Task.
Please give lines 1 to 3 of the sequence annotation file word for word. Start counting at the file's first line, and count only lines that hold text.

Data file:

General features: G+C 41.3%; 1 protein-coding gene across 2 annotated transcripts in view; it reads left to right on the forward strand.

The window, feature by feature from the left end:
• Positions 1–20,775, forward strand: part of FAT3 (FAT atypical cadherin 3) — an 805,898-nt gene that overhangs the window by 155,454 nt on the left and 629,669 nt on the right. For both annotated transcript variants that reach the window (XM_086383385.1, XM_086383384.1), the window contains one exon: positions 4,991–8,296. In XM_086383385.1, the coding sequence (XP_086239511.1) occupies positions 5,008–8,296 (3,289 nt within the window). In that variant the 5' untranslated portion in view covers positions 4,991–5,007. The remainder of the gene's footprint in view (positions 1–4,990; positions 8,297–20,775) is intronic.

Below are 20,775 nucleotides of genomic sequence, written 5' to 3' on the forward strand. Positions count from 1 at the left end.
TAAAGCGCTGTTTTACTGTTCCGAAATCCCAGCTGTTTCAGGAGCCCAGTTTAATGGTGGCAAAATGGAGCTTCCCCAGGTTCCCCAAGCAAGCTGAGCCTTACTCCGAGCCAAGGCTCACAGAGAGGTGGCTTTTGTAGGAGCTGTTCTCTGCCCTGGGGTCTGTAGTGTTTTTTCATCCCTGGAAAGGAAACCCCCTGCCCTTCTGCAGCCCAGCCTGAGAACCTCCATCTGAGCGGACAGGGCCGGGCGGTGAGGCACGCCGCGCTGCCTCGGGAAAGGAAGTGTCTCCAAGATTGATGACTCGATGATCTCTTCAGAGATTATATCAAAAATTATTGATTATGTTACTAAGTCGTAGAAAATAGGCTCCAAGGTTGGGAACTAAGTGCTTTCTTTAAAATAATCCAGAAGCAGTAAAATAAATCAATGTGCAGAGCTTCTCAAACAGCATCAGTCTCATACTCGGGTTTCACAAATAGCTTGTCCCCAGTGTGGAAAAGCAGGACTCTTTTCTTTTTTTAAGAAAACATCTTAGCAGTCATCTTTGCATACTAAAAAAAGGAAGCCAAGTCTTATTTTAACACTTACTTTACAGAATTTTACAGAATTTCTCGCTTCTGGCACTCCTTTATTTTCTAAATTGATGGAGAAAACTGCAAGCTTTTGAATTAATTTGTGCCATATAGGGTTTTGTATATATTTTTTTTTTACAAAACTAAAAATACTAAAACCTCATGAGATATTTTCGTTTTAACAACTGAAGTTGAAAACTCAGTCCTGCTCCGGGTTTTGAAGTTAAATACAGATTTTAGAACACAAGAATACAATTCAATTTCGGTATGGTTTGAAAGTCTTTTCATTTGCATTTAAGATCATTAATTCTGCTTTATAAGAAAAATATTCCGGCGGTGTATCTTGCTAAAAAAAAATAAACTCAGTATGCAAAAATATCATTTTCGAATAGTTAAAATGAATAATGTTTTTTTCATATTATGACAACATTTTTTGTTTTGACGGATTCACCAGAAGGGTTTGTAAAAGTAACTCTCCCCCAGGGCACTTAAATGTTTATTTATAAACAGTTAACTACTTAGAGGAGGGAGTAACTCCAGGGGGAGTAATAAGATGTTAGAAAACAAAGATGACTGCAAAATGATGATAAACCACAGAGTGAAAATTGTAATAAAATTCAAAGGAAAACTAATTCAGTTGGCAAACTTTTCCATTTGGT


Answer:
General features: G+C 41.3%; 1 protein-coding gene across 2 annotated transcripts in view; it reads left to right on the forward strand.

The window, feature by feature from the left end:
• Positions 1–20,775, forward strand: part of FAT3 (FAT atypical cadherin 3) — an 805,898-nt gene that overhangs the window by 155,454 nt on the left and 629,669 nt on the right. For both annotated transcript variants that reach the window (XM_086383385.1, XM_086383384.1), the window contains one exon: positions 4,991–8,296. In XM_086383385.1, the coding sequence (XP_086239511.1) occupies positions 5,008–8,296 (3,289 nt within the window). In that variant the 5' untranslated portion in view covers positions 4,991–5,007. The remainder of the gene's footprint in view (positions 1–4,990; positions 8,297–20,775) is intronic.